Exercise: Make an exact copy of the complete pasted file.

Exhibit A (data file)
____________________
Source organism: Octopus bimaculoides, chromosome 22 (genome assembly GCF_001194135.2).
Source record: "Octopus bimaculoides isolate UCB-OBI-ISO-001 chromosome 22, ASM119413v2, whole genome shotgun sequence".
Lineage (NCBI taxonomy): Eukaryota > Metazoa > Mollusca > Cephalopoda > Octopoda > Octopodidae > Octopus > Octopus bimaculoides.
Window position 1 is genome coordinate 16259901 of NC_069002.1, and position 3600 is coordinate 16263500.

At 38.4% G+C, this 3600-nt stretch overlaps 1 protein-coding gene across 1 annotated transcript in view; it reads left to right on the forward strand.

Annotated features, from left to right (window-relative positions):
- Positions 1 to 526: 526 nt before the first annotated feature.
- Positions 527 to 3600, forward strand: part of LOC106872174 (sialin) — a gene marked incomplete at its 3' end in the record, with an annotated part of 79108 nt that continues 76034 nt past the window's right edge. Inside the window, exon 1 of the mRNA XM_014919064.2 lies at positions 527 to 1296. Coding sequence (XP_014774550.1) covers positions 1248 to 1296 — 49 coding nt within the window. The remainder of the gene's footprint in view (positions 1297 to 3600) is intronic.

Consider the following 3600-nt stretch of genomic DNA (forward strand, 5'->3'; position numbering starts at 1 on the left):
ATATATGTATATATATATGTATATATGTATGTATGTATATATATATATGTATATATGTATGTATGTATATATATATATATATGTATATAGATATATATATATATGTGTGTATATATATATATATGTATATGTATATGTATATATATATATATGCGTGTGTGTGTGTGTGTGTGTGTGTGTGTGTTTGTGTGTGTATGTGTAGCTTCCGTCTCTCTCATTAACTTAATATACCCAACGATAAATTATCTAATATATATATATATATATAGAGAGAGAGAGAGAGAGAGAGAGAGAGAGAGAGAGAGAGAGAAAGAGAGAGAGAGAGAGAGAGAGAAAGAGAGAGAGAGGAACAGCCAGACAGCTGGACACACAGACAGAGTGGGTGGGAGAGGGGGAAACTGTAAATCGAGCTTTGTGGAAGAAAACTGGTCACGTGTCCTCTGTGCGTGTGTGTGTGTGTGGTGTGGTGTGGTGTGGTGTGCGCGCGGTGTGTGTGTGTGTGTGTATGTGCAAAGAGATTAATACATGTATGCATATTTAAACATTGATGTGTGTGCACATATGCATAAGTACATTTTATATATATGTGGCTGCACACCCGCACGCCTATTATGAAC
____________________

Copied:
Source organism: Octopus bimaculoides, chromosome 22 (genome assembly GCF_001194135.2).
Source record: "Octopus bimaculoides isolate UCB-OBI-ISO-001 chromosome 22, ASM119413v2, whole genome shotgun sequence".
Lineage (NCBI taxonomy): Eukaryota > Metazoa > Mollusca > Cephalopoda > Octopoda > Octopodidae > Octopus > Octopus bimaculoides.
Window position 1 is genome coordinate 16259901 of NC_069002.1, and position 3600 is coordinate 16263500.

At 38.4% G+C, this 3600-nt stretch overlaps 1 protein-coding gene across 1 annotated transcript in view; it reads left to right on the forward strand.

Annotated features, from left to right (window-relative positions):
- Positions 1 to 526: 526 nt before the first annotated feature.
- Positions 527 to 3600, forward strand: part of LOC106872174 (sialin) — a gene marked incomplete at its 3' end in the record, with an annotated part of 79108 nt that continues 76034 nt past the window's right edge. Inside the window, exon 1 of the mRNA XM_014919064.2 lies at positions 527 to 1296. Coding sequence (XP_014774550.1) covers positions 1248 to 1296 — 49 coding nt within the window. The remainder of the gene's footprint in view (positions 1297 to 3600) is intronic.

Consider the following 3600-nt stretch of genomic DNA (forward strand, 5'->3'; position numbering starts at 1 on the left):
ATATATGTATATATATATGTATATATGTATGTATGTATATATATATATGTATATATGTATGTATGTATATATATATATATATGTATATAGATATATATATATATGTGTGTATATATATATATATGTATATGTATATGTATATATATATATATGCGTGTGTGTGTGTGTGTGTGTGTGTGTGTGTTTGTGTGTGTATGTGTAGCTTCCGTCTCTCTCATTAACTTAATATACCCAACGATAAATTATCTAATATATATATATATATATAGAGAGAGAGAGAGAGAGAGAGAGAGAGAGAGAGAGAGAGAGAAAGAGAGAGAGAGAGAGAGAGAGAAAGAGAGAGAGAGGAACAGCCAGACAGCTGGACACACAGACAGAGTGGGTGGGAGAGGGGGAAACTGTAAATCGAGCTTTGTGGAAGAAAACTGGTCACGTGTCCTCTGTGCGTGTGTGTGTGTGTGGTGTGGTGTGGTGTGGTGTGCGCGCGGTGTGTGTGTGTGTGTGTATGTGCAAAGAGATTAATACATGTATGCATATTTAAACATTGATGTGTGTGCACATATGCATAAGTACATTTTATATATATGTGGCTGCACACCCGCACGCCTATTATGAAC